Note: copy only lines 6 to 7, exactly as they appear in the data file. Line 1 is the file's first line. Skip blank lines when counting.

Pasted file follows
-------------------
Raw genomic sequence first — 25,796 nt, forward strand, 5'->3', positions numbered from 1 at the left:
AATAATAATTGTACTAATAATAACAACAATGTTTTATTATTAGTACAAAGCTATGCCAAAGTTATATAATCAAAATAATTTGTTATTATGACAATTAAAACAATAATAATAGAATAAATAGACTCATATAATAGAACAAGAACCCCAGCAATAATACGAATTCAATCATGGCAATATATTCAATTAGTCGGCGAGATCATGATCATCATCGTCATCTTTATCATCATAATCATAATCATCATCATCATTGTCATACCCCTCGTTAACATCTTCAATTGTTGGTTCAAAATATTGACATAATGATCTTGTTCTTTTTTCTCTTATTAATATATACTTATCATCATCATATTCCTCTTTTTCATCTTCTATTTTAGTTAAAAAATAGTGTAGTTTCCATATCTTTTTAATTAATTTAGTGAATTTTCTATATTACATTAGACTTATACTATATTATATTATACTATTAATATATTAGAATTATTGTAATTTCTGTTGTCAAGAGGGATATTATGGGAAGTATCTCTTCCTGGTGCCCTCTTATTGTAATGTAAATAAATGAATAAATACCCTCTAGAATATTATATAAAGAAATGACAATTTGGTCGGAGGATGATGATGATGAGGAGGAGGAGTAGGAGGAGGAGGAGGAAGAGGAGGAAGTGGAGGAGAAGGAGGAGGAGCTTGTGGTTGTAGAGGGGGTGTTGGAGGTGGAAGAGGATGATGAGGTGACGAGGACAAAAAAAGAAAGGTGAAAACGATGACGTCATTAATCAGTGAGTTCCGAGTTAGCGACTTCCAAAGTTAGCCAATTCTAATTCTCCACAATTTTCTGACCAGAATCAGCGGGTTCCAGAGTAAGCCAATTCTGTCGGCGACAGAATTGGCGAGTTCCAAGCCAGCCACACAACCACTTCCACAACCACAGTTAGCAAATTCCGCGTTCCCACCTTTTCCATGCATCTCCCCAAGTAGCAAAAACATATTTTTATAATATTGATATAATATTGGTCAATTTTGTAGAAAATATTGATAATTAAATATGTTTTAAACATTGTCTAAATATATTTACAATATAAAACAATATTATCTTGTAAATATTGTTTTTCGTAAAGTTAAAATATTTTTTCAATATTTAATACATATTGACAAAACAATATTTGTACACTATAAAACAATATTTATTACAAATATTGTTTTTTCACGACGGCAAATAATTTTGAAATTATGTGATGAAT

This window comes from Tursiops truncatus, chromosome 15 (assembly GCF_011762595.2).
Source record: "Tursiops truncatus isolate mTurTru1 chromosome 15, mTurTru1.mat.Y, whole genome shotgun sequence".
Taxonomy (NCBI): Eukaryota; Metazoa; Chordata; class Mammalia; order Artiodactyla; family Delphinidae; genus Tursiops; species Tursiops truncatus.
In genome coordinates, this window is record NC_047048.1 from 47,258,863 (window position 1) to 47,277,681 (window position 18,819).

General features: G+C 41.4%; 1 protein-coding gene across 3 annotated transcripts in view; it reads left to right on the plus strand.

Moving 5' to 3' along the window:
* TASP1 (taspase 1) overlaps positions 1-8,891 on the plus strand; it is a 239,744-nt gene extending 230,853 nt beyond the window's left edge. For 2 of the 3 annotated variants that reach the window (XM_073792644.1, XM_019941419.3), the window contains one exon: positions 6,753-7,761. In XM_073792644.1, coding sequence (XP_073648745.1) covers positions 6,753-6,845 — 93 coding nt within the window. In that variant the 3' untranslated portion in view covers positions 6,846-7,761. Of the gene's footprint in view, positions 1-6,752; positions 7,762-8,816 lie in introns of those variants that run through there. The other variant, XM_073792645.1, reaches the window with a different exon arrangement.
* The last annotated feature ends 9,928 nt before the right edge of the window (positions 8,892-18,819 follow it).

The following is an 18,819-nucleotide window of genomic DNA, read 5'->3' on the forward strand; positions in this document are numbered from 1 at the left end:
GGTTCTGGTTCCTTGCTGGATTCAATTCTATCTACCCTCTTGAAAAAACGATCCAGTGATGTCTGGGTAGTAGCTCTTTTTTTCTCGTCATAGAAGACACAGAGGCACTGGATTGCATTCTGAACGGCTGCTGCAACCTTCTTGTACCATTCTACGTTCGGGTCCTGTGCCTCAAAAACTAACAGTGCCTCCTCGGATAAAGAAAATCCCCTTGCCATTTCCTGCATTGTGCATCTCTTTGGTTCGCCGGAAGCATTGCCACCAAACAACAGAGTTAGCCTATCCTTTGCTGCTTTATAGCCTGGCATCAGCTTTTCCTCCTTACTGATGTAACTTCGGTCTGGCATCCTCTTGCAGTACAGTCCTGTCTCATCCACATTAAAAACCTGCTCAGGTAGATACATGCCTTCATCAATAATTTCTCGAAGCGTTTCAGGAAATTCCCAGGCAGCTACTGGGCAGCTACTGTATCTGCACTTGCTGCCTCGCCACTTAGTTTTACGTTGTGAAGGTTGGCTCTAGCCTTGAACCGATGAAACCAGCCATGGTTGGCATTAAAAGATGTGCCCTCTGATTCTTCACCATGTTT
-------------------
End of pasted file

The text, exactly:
In genome coordinates, this window is record NC_047048.1 from 47,258,863 (window position 1) to 47,277,681 (window position 18,819).

General features: G+C 41.4%; 1 protein-coding gene across 3 annotated transcripts in view; it reads left to right on the plus strand.